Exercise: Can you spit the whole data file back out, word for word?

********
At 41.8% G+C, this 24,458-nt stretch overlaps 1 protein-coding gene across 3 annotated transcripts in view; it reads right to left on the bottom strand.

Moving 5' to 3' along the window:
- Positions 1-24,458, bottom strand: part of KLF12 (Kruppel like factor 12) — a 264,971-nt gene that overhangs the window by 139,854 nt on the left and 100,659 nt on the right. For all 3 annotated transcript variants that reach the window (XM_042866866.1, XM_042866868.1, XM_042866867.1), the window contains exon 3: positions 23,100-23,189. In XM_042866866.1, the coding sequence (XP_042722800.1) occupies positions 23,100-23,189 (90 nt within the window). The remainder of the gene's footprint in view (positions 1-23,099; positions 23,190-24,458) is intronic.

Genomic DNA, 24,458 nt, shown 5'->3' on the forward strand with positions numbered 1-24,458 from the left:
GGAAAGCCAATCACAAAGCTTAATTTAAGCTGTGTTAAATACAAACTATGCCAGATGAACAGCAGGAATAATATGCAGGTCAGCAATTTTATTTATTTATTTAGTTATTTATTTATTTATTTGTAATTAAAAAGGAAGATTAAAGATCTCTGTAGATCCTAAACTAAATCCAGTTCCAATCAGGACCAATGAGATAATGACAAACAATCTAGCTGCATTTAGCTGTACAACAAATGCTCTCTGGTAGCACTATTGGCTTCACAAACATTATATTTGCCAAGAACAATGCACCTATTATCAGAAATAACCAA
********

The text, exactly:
At 41.8% G+C, this 24,458-nt stretch overlaps 1 protein-coding gene across 3 annotated transcripts in view; it reads right to left on the bottom strand.

Moving 5' to 3' along the window:
- Positions 1-24,458, bottom strand: part of KLF12 (Kruppel like factor 12) — a 264,971-nt gene that overhangs the window by 139,854 nt on the left and 100,659 nt on the right. For all 3 annotated transcript variants that reach the window (XM_042866866.1, XM_042866868.1, XM_042866867.1), the window contains exon 3: positions 23,100-23,189. In XM_042866866.1, the coding sequence (XP_042722800.1) occupies positions 23,100-23,189 (90 nt within the window). The remainder of the gene's footprint in view (positions 1-23,099; positions 23,190-24,458) is intronic.

Genomic DNA, 24,458 nt, shown 5'->3' on the forward strand with positions numbered 1-24,458 from the left:
GGAAAGCCAATCACAAAGCTTAATTTAAGCTGTGTTAAATACAAACTATGCCAGATGAACAGCAGGAATAATATGCAGGTCAGCAATTTTATTTATTTATTTAGTTATTTATTTATTTATTTGTAATTAAAAAGGAAGATTAAAGATCTCTGTAGATCCTAAACTAAATCCAGTTCCAATCAGGACCAATGAGATAATGACAAACAATCTAGCTGCATTTAGCTGTACAACAAATGCTCTCTGGTAGCACTATTGGCTTCACAAACATTATATTTGCCAAGAACAATGCACCTATTATCAGAAATAACCAA